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I know that aperture changes the depth of field (DOF), but why is it that by making the image appear larger (by getting closer to the camera or zooming in) there is less DOF?

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So much bold in the answers is not necessary. –  dpollitt Feb 18 '13 at 18:28
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what if it is a bold answer? –  Michael Nielsen Feb 18 '13 at 19:51
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I don't believe I've over-done bold in my answer. There are some things I want to emphasize...which is exactly what bold is for. –  jrista Feb 18 '13 at 20:02
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There's already a meta discussion on this. Let's not drag down the question with too much meta-discussion here. –  mattdm Feb 18 '13 at 20:24

3 Answers 3

Depth-of-field is perceptual and dependent on viewing size. When you zoom on screen, you change viewing size. Most DOF charts are calibrated for an 8x10" print at 12" viewing distance but some online tools let you put in other numbers.

You see, there is only one plane of focus. Anything closer and further is out of focus except that the transition is gradual. So as the distance from the focus plane increases, do does the blur. At some point, the blur becomes high enough to be considered out of focus.

The larger you view something, the more visible blur is. So when you see something larger, the point at which it becomes out of focus simply occurs earlier.

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Subject distance is an intrinsic factor in the depth of field formula:

DOF = (2Ncf^2s^2) / (f^4 - N^2c^2s^2)

Where:

  • N = F-Number
  • c = Circle of Confusion
  • f = Focal Length
  • s = Distance to Subject

Circle of Confusion (CoC) is a quirky factor here. CoC affects the "depth" of the scene that appears to be in focus. In reality, there is only one infinitely thin plane of focus, and blur increases as a function of distance from that plane. Depending on the output size of a photo (the size the image is scaled to for viewing), the CoC changes. Images that are scaled down and published on the web can support a much lager CoC, where as images that are scaled up and printed large support only a small CoC. CoC is limited on the lower bound by the spatial frequency of the sensor, which can range from 0.01mm to 0.02mm, so higher density sensors tend to be better for those who print, especially those who enlarge their photos two to three times for large prints.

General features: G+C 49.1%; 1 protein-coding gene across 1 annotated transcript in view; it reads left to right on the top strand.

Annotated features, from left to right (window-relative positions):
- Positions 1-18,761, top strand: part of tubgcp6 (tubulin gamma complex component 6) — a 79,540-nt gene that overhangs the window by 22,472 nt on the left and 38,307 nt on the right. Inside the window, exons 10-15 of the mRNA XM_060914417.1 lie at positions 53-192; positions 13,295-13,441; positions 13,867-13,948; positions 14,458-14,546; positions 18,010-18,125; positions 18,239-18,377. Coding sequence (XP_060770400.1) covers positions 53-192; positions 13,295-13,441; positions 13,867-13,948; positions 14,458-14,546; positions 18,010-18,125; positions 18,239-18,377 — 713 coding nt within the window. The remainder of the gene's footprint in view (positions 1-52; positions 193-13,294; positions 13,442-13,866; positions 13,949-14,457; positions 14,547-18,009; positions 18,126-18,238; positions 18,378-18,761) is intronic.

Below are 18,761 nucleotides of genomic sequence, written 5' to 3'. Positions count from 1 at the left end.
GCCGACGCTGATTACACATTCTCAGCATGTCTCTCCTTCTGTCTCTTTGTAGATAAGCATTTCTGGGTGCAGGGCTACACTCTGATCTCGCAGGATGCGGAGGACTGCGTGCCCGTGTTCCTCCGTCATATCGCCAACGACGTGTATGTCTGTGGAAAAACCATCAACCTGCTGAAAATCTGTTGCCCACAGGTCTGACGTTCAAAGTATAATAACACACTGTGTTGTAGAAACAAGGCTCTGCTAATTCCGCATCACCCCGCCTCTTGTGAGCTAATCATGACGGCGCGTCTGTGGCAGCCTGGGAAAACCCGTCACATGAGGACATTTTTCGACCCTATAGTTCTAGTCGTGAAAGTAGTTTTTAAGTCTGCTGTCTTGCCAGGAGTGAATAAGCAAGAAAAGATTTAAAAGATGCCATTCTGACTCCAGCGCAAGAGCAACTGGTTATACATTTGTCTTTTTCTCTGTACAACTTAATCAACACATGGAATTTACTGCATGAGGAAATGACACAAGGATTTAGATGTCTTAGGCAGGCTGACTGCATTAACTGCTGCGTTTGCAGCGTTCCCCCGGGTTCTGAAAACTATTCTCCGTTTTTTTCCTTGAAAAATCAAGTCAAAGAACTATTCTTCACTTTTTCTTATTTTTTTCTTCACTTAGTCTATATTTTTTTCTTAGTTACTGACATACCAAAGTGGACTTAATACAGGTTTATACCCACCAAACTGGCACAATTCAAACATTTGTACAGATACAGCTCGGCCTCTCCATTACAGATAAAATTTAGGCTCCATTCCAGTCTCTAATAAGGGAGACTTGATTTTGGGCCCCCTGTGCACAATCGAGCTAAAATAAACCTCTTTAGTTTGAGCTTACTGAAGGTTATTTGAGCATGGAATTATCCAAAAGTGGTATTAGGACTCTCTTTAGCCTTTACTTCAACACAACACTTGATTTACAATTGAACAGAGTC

You should also note that increasing focal length changes perspective any given subject distance, which is why you can zoom in and not move closer to your subject and get the same rough effect. The reason for this is due to the way long focal lengths compress the field, where as wide focal lengths decompress the field. The nominal focal length where the field of view appears to be the same as what we see is generally equal to the diagonal of the sensor, in which case the apparent DOF as a result of a normal perspective would be "normal" itself. (This is why 50mm lenses on 35mm form factors are called "normal" lenses.)

Depth of Field is really a function of magnification and F-Number. Magnification is a factor of subject distances (distance from lens to object and distance from lens to sensor). The differences of these distances result in more oblique angles of focused light rays as a subject gets closer to the lens or as the lens magnifies a subject at greater distance more, thus resulting in a thinner depth of field. This is also the same reason a larger aperture reduces the depth of field...more oblique angles of focused light rays.

enter image description here

When it comes to depth of field with telephoto lenses (lenses longer than a "normal" lens, such as 50mm on FF), they effectively achieve the same thing as focusing close, resulting in the same depth of field as a closer subject at a wider angle (i.e. same framing regardless of focal length). Visualizing the reason why long focal lengths still result in thin DOF is a bit counter-intuitive. It boils down to the compression of the field, which is why long lenses produce the kind of perspective they do, and have an apparent thinner DOF than one would normally (and naturally) figure.